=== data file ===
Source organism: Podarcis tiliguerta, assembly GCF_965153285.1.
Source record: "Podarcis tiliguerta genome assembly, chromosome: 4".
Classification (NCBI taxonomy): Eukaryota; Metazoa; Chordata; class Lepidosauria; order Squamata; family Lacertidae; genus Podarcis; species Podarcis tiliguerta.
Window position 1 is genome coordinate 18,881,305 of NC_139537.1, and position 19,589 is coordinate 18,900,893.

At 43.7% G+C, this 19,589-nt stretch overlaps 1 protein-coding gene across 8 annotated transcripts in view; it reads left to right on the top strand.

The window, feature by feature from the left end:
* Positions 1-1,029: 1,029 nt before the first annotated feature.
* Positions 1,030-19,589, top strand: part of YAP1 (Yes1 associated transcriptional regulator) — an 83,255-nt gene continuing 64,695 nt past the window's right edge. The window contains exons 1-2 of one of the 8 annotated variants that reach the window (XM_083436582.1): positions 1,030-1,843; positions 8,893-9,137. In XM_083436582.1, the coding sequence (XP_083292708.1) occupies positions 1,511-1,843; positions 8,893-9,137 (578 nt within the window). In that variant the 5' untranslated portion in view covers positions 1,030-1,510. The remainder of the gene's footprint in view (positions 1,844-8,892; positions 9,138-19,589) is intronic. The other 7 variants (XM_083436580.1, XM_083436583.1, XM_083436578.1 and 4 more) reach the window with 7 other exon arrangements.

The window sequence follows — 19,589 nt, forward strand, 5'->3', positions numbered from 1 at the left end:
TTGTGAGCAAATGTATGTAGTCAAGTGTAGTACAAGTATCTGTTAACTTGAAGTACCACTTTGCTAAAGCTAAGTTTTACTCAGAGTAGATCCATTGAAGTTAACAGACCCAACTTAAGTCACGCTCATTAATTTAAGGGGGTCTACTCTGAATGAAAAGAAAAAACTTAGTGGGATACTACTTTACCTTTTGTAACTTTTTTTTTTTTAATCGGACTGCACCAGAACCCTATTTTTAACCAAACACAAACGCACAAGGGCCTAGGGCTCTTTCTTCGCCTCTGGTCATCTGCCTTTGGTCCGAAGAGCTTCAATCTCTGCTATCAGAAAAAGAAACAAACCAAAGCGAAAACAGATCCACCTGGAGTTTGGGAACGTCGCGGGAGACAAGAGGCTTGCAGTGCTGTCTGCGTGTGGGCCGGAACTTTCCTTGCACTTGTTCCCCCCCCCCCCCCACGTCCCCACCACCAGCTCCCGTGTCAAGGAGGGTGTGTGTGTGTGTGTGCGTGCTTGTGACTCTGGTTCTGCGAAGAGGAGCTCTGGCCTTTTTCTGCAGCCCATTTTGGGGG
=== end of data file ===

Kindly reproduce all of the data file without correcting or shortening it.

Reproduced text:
Source organism: Podarcis tiliguerta, assembly GCF_965153285.1.
Source record: "Podarcis tiliguerta genome assembly, chromosome: 4".
Classification (NCBI taxonomy): Eukaryota; Metazoa; Chordata; class Lepidosauria; order Squamata; family Lacertidae; genus Podarcis; species Podarcis tiliguerta.
Window position 1 is genome coordinate 18,881,305 of NC_139537.1, and position 19,589 is coordinate 18,900,893.

At 43.7% G+C, this 19,589-nt stretch overlaps 1 protein-coding gene across 8 annotated transcripts in view; it reads left to right on the top strand.

The window, feature by feature from the left end:
* Positions 1-1,029: 1,029 nt before the first annotated feature.
* Positions 1,030-19,589, top strand: part of YAP1 (Yes1 associated transcriptional regulator) — an 83,255-nt gene continuing 64,695 nt past the window's right edge. The window contains exons 1-2 of one of the 8 annotated variants that reach the window (XM_083436582.1): positions 1,030-1,843; positions 8,893-9,137. In XM_083436582.1, the coding sequence (XP_083292708.1) occupies positions 1,511-1,843; positions 8,893-9,137 (578 nt within the window). In that variant the 5' untranslated portion in view covers positions 1,030-1,510. The remainder of the gene's footprint in view (positions 1,844-8,892; positions 9,138-19,589) is intronic. The other 7 variants (XM_083436580.1, XM_083436583.1, XM_083436578.1 and 4 more) reach the window with 7 other exon arrangements.

The window sequence follows — 19,589 nt, forward strand, 5'->3', positions numbered from 1 at the left end:
TTGTGAGCAAATGTATGTAGTCAAGTGTAGTACAAGTATCTGTTAACTTGAAGTACCACTTTGCTAAAGCTAAGTTTTACTCAGAGTAGATCCATTGAAGTTAACAGACCCAACTTAAGTCACGCTCATTAATTTAAGGGGGTCTACTCTGAATGAAAAGAAAAAACTTAGTGGGATACTACTTTACCTTTTGTAACTTTTTTTTTTTTAATCGGACTGCACCAGAACCCTATTTTTAACCAAACACAAACGCACAAGGGCCTAGGGCTCTTTCTTCGCCTCTGGTCATCTGCCTTTGGTCCGAAGAGCTTCAATCTCTGCTATCAGAAAAAGAAACAAACCAAAGCGAAAACAGATCCACCTGGAGTTTGGGAACGTCGCGGGAGACAAGAGGCTTGCAGTGCTGTCTGCGTGTGGGCCGGAACTTTCCTTGCACTTGTTCCCCCCCCCCCCCCACGTCCCCACCACCAGCTCCCGTGTCAAGGAGGGTGTGTGTGTGTGTGTGCGTGCTTGTGACTCTGGTTCTGCGAAGAGGAGCTCTGGCCTTTTTCTGCAGCCCATTTTGGGGG